Apple on Tuesday introduced the iPad Mini -- a 7.9-inch tablet starting at $329 that is closer in size to the Kindle Fire HD and the Google Nexus 7 than previous versions of the iPad. Now advertisers and publishers that focus on Apple devices have a new complexity to consider: a truly mobile Apple tablet.
The Mini's resolution is the same as the iPad 2, Apple said, and apps made for other iPads will render correctly on the smaller device. But its essential portability is still significant. Up to now, advertisers have talked about how iPads are typically used in a lean-back setting; Apple ads even pictured users' feet up. That, in turn, has informed the type of ads that marketers distribute to tablets: often magazine-style, whole-screen takeovers and ads that drive people to e-commerce experiences made for browsing.
At the other side of the spectrum are advertising strategies for mobile phones, which are focusing more and more on location data, with the belief that the person viewing the phone is on the move and looking for something to do or buy.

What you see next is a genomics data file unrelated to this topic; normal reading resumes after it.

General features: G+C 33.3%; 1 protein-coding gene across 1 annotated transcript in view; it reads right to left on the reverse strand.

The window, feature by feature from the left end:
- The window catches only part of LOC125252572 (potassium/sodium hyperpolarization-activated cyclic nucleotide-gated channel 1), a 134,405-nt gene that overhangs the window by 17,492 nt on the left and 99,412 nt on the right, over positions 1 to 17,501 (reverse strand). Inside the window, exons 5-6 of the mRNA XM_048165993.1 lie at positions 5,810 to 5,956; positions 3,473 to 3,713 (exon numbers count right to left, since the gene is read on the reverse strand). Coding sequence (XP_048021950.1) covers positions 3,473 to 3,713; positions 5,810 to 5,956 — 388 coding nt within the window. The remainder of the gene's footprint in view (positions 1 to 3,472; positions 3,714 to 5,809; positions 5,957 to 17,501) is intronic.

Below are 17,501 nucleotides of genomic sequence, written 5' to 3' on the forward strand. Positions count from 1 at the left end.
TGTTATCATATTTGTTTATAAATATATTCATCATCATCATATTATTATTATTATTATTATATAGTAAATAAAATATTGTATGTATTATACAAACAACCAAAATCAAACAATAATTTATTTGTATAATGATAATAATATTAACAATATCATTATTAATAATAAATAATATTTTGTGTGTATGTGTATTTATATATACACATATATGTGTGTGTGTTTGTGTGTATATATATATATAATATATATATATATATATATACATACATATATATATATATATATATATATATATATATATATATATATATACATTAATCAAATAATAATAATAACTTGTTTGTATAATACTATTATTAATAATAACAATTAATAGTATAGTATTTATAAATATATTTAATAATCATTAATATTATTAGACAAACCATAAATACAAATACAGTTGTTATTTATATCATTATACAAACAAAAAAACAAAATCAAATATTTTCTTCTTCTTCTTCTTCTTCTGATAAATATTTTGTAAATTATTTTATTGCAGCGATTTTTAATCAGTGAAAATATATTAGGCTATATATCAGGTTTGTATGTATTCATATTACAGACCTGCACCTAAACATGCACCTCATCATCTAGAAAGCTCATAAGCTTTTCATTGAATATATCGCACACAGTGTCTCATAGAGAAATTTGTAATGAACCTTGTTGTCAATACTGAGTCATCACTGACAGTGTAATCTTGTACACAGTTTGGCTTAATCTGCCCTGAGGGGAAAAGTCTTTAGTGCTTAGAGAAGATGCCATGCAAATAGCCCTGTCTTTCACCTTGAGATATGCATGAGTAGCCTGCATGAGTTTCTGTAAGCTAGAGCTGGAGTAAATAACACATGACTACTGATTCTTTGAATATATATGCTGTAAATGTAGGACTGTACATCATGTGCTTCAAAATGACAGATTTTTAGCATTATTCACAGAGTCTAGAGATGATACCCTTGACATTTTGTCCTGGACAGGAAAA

The iPad Mini looks like it will bridge the gap between Apple tablets and mobile phones, forcing advertisers to experiment with what works best on such a hybrid device. Is it big, magazine-esque ads with several capabilities, or ads that have simple calls to action, possibly connected to local data, that appeal to people on the move? The answer is probably "it depends."
Yes, there are other tablets of similar size: Google's seven-inch Nexus tablet (which Apple belittled during the presentation without calling it out by name) and the new Kindle Fire HD. But when Apple enters a market, everyone needs to take notice.
In somewhat of a surprise, Apple also unveiled the fourth generation of regular-sized iPads on Tuesday, just seven months after it released the third iPad. Apple CEO Tim Cook said that Apple has now sold more than 100 million iPads since the first one started shipping two and a half years ago. The company also unveiled a very thin iMac, which carries the design of what some might expect an actual Apple television to look like.
But there was one surprise that didn't come: a Steve Jobs-esque "one more thing" to close out the event.